Tag Archives: Ireland

“A spring in their step” – John Evoy of Irish Men’s Sheds on Newstalk

12 Feb

We spoke recently about Men’s Sheds in Ireland. The movement got some welcome coverage on Newstalk’s Global Village with Dil Wickremasinghe last night.

John Evoy, CEO and founder of the Irish Men’s Sheds Association, described Sheds as spaces in communities where “fellas who may have time on their hands can come together to use their skills and talents and energy and ideas to enrich their lives and also to contribute to the communities that they’re part of.”

The first Irish Men’s Shed was set up in Tipperary town in August 2009. There are now 40 in operation, with a further 40 in planning.  John’s organisation receives three or four queries a week.

John explained that inside a Shed, you might see men working on a woodwork project or renovating a chair, fixing an old bike, drinking tea or playing darts. Sheds aim to create a positive and healthy atmosphere for men and to encourage sharing of feelings and looking after each other. John explained that men are more open to sharing when working together on a project, as the focus is taken off them and instead put on the job at hand.

There are over 700 Sheds in Australia, where the concept of Men’s Sheds originated.

The Irish Men’s Sheds Association was a 2011 recipient of an Arthur Guinness Fund award.

Listen to John talk about Men’s Sheds here

Find your nearest Shed – or get involved in setting one up

Men’s Sheds – Men don’t talk face to face: they talk shoulder to shoulder

8 Feb

Did you know that communities across Ireland are setting up Men’s Sheds – places where men can socialise, network, make friends and share skills? Men’s Sheds aim to recreate the atmosphere of “real life” sheds – safe spaces where men can feel confident to discuss and exchange information.

We all know that men are less likely to talk about their problems or feelings than women, which can aggravate problems with mental health.  The Men’s Shed movement, which originated in Australia, wants to help men to reach out to other men and become valued and valuable members of their community.

Shed with two red flowerpots

A Men’s Shed is described as any community-based, non-commercial organisation that is open to all men and provides a safe, friendly and inclusive environment where the men can gather and/or work on meaningful projects at their own pace, in their own time and in the company of other men and where the primary objective is to advance the health and well-being of the participating men. Men’s Sheds are an innovative mix of community education and health promotion projects.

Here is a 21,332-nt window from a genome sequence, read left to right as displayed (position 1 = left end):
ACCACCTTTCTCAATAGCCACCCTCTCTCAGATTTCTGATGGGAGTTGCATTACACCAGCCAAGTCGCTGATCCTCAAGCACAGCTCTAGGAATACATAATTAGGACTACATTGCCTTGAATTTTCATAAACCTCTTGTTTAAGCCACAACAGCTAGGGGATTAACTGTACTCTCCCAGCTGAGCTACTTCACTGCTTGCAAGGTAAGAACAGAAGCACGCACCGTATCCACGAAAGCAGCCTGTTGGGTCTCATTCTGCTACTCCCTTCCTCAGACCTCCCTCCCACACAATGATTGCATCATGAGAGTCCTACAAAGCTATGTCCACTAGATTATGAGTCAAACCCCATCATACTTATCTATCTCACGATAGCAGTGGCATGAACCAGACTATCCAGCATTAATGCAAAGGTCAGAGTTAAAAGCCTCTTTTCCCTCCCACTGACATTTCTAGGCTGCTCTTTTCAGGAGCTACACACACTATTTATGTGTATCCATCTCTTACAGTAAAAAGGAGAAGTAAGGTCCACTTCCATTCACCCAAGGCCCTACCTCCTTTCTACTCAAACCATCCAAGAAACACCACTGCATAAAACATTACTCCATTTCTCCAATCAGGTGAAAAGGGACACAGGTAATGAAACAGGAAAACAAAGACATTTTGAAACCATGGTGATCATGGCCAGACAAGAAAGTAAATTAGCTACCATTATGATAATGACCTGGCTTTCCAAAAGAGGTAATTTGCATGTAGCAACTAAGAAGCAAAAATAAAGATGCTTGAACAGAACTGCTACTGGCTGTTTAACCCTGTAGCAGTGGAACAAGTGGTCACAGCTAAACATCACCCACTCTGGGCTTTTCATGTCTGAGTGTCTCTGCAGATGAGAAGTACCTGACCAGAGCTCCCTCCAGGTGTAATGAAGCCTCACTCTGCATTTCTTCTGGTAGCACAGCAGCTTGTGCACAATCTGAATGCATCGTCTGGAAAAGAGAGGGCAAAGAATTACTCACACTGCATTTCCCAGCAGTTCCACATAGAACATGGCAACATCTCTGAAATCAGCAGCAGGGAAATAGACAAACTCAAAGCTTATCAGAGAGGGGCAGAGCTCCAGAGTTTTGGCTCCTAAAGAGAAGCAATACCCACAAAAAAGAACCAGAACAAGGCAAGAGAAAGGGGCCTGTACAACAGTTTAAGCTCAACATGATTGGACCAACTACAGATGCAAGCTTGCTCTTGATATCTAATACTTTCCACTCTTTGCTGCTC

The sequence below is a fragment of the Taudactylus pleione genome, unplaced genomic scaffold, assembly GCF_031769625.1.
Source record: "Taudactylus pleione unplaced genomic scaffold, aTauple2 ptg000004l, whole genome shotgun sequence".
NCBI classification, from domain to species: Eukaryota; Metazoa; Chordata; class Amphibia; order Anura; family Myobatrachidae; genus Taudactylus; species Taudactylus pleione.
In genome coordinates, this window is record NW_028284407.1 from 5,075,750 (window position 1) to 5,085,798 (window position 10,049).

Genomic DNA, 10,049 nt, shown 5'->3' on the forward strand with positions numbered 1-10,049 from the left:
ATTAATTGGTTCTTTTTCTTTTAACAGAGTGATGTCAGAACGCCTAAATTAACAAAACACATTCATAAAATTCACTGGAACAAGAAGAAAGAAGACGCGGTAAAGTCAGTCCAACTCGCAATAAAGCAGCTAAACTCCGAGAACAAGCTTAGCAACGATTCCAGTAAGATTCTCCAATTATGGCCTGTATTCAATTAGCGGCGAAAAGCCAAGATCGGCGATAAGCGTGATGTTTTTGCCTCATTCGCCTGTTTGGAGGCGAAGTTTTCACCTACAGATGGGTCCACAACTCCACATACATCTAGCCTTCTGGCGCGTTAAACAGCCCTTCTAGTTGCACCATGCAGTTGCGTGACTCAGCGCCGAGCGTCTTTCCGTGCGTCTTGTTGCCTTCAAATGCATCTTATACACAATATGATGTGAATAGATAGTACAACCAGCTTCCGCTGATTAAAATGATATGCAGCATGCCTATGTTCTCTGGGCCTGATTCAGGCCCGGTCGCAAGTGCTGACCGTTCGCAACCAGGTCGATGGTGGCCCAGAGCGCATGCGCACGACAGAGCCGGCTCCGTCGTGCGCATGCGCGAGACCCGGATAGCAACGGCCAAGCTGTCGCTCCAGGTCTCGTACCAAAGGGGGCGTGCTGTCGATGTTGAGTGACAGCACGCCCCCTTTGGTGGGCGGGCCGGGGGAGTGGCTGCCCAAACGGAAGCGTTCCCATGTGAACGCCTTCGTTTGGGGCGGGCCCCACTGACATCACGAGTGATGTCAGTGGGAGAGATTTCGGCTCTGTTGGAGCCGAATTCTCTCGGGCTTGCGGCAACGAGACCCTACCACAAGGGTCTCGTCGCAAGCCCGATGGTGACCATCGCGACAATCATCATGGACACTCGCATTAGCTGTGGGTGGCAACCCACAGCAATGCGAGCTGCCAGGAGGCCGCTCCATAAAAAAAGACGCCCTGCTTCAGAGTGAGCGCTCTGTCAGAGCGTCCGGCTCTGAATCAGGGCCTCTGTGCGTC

Read about Men’s Sheds in Ireland and find your nearest Shed – or get involved in setting one up: http://www.menssheds.ie/

And check out Australia’s Shed TV, which features regular videos on DIY, cooking and nutrition, health topics and lots more: http://www.theshedonline.org.au/news/index

Are we finally opening up about mental health issues?

7 Feb

It seems that every time the topic of depression, anxiety and suicide has been raised on the airwaves recently, the floodgates have opened: people are desperate to talk about their mental health problems and extremely grateful that the issue is being broached in the first place.

Gary Speed’s suicide, Andy O’Brien’s depression, Kate Fitzgerald’s letter to the Irish Times and RTE’s The Frontline programme on mental health are just some of the triggers that have prompted people to take to the airwaves and letters pages in recent months to address the issue of our mental health and to share their experiences, often with devastating and moving honesty.

Continuing this national conversation, a listener rang into the Tom Dunne show on Newstalk today in response to an interview with Caroline McGuigan of Suicide or Survive. You can listen to Neil’s searingly honest account of his suicide attempt of 14 years ago and his ongoing battle with anxiety here: http://www.newstalk.ie/2012/featured-5-slideshow-homepage/suicide-or-survive-caller-opens-up-to-tom/

Neil made the crucial point that we need to talk more about this stuff as a country. More people commit suicide in Ireland each year than die on the roads, yet we lack a co-ordinated, high-profile, well-resourced campaign that addresses our nation’s mental health and seeks to remove the stigma attached to depression and mental health problems.

Could it be that the high-profile media attention devoted to this subject over the past months marks a welcome sea change in attitudes? If so, what can we do to exploit that momentum and make this an ongoing and nation-wide conversation?